EBV can establish latency in various cell types. The expression of the latent viral genome is highly restricted and cell type specific: different host cell types express various combinations of latent EBV proteins and non-translated RNAs corresponding to distinct EBV latency types. The latent proteins include Epstein-Barr virus nuclear antigens (EBNAs) and transmembrane proteins (latent membrane proteins, LMP1, LMP2A, LMP2B) whereas the non-translated RNAs comprise the constitutively expressed EBER1 and EBER2 and two clusters of EBV-encoded microRNAs. Viral gene expression patterns of NPC and EBVaGC correspond to latency classes I, II, or variants thereof. A variable expression of LMP1 is observed in NPC in addition to LMP2A which places the NPC latency pattern in between latency classes I and II [69, 70]. On the other hand, EBVaGC is characterized by a unique, modified latency type I expression pattern which includes the expression of BARF0 and BARF1and a variable expression of LMP2A [71-75], (reviewed in [23, 34]). It is worthy to note that BARF1, a protein expressed during productive EBV replication, is regularly expressed both in NPC and EBVaGC [75, 76]. BARF1 functions as an oncoprotein capable to induce malignant transformation of cells or act in synergy with other oncoproteins [77-79] . BARF1 expression may confer apoptosis resistance to tumor cells [80, 81], (reviewed in [57, 58]).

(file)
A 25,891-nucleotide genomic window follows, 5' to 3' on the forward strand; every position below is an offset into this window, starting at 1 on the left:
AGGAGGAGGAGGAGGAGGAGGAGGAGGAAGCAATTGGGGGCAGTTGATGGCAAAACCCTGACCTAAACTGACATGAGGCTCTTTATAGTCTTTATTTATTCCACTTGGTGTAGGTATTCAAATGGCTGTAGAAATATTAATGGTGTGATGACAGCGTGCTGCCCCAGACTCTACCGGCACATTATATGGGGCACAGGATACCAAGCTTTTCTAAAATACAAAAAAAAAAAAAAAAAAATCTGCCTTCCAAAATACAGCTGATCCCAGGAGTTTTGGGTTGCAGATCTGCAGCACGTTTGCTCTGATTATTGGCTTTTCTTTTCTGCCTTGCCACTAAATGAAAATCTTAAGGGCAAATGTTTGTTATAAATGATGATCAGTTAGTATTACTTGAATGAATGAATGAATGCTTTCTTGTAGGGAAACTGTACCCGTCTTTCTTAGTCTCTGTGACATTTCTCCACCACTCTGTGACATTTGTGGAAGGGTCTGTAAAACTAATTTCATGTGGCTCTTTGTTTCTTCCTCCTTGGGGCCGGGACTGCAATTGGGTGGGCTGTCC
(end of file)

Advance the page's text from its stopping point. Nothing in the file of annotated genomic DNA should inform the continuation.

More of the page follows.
Out of six EBNAs, NPC and GC express only EBNA1, a DNA binding protein and pleiotropic regulator that has recognition sequences within oriP, the latent origin of EBV DNA replication and at the Q promoter (Qp, located to the BamHI Q fragment of the viral genome) where EBNA1 transcripts are initiated [82]. In addition, EBNA1 also binds to a series of recognition sites present in the host cell DNA [20, 46, 83-88]. EBNA1 transcripts are initiated at Qp both in NPC and EBVaGC cells [30, 74, 89, 90]. Qp is invariably unmethylated independently of its activity, and it is associated with euchromatic histone marks in a nasopharyngeal cell lines actively using Qp [30, 89, 91, 92]. In B lymphoblastoid cell lines the unmethylated Qp is silenced by binding of a cellular repressor protein and it is devoid of activating histones [92-94]